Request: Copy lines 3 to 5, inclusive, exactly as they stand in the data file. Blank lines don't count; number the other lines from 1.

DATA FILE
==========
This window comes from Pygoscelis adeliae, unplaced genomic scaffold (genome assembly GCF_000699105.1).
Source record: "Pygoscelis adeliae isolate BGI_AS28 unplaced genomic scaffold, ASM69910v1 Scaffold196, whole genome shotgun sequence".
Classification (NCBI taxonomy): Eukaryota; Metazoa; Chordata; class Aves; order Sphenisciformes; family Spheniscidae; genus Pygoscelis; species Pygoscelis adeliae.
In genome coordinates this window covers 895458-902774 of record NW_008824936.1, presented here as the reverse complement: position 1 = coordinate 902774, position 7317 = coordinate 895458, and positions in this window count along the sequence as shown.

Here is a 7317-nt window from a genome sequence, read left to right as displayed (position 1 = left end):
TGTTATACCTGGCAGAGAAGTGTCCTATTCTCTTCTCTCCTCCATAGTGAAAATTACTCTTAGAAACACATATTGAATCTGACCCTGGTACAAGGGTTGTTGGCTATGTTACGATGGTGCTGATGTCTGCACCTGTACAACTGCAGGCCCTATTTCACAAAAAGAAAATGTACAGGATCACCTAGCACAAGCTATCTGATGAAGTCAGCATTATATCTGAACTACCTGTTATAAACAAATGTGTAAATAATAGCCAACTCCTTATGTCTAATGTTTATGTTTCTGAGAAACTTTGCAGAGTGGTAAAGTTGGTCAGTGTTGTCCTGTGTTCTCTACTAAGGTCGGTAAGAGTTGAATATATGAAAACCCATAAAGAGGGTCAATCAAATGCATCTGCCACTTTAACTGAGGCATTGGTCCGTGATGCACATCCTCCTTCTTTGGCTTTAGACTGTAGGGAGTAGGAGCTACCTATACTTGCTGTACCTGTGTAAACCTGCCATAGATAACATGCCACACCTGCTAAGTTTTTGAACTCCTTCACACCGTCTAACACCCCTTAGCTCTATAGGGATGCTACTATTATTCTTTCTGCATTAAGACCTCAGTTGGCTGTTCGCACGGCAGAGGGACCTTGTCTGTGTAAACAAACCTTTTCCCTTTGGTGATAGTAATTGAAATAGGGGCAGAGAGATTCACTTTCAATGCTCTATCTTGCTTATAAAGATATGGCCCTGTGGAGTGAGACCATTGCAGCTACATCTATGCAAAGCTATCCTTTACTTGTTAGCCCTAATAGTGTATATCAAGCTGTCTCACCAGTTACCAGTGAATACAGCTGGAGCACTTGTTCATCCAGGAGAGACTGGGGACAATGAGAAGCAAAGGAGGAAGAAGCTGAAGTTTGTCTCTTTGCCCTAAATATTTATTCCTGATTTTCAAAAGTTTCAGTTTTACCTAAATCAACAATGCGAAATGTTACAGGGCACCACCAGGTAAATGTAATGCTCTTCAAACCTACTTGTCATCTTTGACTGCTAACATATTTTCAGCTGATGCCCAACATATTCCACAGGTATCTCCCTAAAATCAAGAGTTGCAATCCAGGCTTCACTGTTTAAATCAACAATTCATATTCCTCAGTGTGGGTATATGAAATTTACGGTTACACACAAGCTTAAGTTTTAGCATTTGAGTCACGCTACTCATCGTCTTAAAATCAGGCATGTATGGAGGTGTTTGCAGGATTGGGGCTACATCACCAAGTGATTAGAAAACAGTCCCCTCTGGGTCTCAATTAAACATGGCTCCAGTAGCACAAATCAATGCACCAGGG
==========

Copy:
Classification (NCBI taxonomy): Eukaryota; Metazoa; Chordata; class Aves; order Sphenisciformes; family Spheniscidae; genus Pygoscelis; species Pygoscelis adeliae.
In genome coordinates this window covers 895458-902774 of record NW_008824936.1, presented here as the reverse complement: position 1 = coordinate 902774, position 7317 = coordinate 895458, and positions in this window count along the sequence as shown.

Here is a 7317-nt window from a genome sequence, read left to right as displayed (position 1 = left end):